Wide natural variations are found in the daily sleep lengths of children within all age groups. For example, in week-old babies the mean daily sleep length is 16 hours (sd = 2 h). Thus, in a group of about 25, one will be sleeping almost twice the length of another. After a year the daily mean falls to about 12 hours sleep (also with large natural variations), partly because sleep is more consolidated into the night. Short sleep is not a sign of a higher IQ. Most infants will wake up least once per night, and with the exception of (usually breast-fed) babies, should return to sleep by themselves.
By about 18 months, sleep patterns are more stable, and daytime naps remain part of the total daily requirement; the more a child sleeps in the day, the less it will sleep at night. It is for this reason that daytime sleep, especially for the baby (from around 3 months of age), should always be in the light, not in a darkened ‘hushed’ room, and with the usual daytime noises – this helps to concentrate sleep into the night. Too much daytime sleep can add to difficulties in going to sleep at night (see below). Regular daytime naps tend to disappear by five years of age, when the average child will sleep about 10-11 hours a night. From around 7 -10 years the amount is approximately 10 hours a night. These figures are for the time asleep, and exclude the period from ‘lights out’ to the onset of sustained sleep, which for 5-11 year olds changes little, and averages about 20 minutes.
Because of these individual differences one cannot really prescribe an ideal amount of daily sleep for a particular age group. Nevertheless, many older children nowadays do not get enough sleep, usually because they stay up too late. The acid test of insufficient sleep in the child is difficulty in arising in the morning, with unscheduled dozes throughout much of the day. For many children persistent sleep loss also causes irritability, inability to concentrate, and they continually seek stimulation and attention. In fact many cases of mild attention deficit hyperactivity disorder (ADHD) are solely due to chronically insufficient sleep, which can include obstructive sleep apnoea (OSA – very heavy snoring) often due to enlarged tonsils in normal weight children. Sleep problems are not the cause of ADHD in those children with more severe levels of ADHD, although the sleep problems can further aggravate it.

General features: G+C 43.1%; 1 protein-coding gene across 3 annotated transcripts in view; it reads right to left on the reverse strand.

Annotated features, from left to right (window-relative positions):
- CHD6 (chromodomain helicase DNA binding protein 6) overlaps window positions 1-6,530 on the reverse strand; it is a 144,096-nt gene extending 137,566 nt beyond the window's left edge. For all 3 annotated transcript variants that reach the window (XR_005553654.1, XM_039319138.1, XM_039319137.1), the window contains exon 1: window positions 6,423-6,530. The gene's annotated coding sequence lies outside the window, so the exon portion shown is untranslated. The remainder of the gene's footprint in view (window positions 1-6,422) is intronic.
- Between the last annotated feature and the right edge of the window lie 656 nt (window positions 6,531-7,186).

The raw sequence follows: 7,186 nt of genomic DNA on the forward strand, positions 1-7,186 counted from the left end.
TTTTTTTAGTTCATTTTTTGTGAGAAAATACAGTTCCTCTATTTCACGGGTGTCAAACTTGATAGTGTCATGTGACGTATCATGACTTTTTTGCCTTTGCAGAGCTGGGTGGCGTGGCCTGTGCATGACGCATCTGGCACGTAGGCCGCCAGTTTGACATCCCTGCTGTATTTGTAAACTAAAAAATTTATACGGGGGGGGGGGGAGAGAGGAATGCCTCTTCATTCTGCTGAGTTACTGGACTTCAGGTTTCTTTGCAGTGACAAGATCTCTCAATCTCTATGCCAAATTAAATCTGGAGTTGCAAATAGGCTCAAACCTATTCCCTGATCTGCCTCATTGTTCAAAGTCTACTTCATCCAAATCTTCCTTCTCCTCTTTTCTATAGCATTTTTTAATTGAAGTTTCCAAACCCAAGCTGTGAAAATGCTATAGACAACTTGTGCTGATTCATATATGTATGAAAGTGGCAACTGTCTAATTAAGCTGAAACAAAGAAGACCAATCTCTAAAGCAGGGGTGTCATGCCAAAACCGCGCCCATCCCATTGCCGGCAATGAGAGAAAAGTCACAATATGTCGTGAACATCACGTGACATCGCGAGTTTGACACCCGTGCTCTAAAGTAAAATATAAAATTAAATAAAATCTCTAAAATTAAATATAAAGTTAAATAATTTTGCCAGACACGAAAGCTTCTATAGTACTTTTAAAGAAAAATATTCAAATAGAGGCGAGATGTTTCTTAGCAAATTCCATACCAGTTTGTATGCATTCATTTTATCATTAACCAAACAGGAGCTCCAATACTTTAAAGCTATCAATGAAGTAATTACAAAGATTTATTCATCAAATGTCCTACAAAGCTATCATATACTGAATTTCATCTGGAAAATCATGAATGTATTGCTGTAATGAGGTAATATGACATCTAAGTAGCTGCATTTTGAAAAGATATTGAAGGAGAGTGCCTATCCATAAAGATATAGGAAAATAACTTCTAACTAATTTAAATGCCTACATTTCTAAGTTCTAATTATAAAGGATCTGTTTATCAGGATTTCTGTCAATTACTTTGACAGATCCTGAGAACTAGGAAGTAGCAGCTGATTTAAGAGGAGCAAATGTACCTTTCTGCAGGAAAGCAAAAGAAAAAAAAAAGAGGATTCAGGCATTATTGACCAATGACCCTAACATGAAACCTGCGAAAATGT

Difficulty in going to Sleep
The usual recipe for successful sleep in infants and children is a standard, unremitting pre-sleep routine, only broken exceptionally. This period should be a time of progressive settling down, with the bedroom being seen by all concerned as primarily a place for peace and sleep rather than for excitement. After the child is tucked up for sleep, the parent should retire from the bedroom and not be open to persuasion to stay by delaying tactics. Whereas very young babies have to be almost asleep before being put successfully in the crib, by around six months they should be used to being put in their cribs awake, and encouraged to self-soothe. To continue with the practice of waiting for the infant to fall asleep in one’s arms beforehand is inviting future trouble. Many children are unable to entertain themselves to sleep and need an adult to be present until sleep onset. Often, the parent is conditioned by the child into enacting various time-consuming bed-time rituals, that in effect keep the child awake. This area presents one of the most common sleep problems encountered in infants and children, and causes much parental frustration and anguish.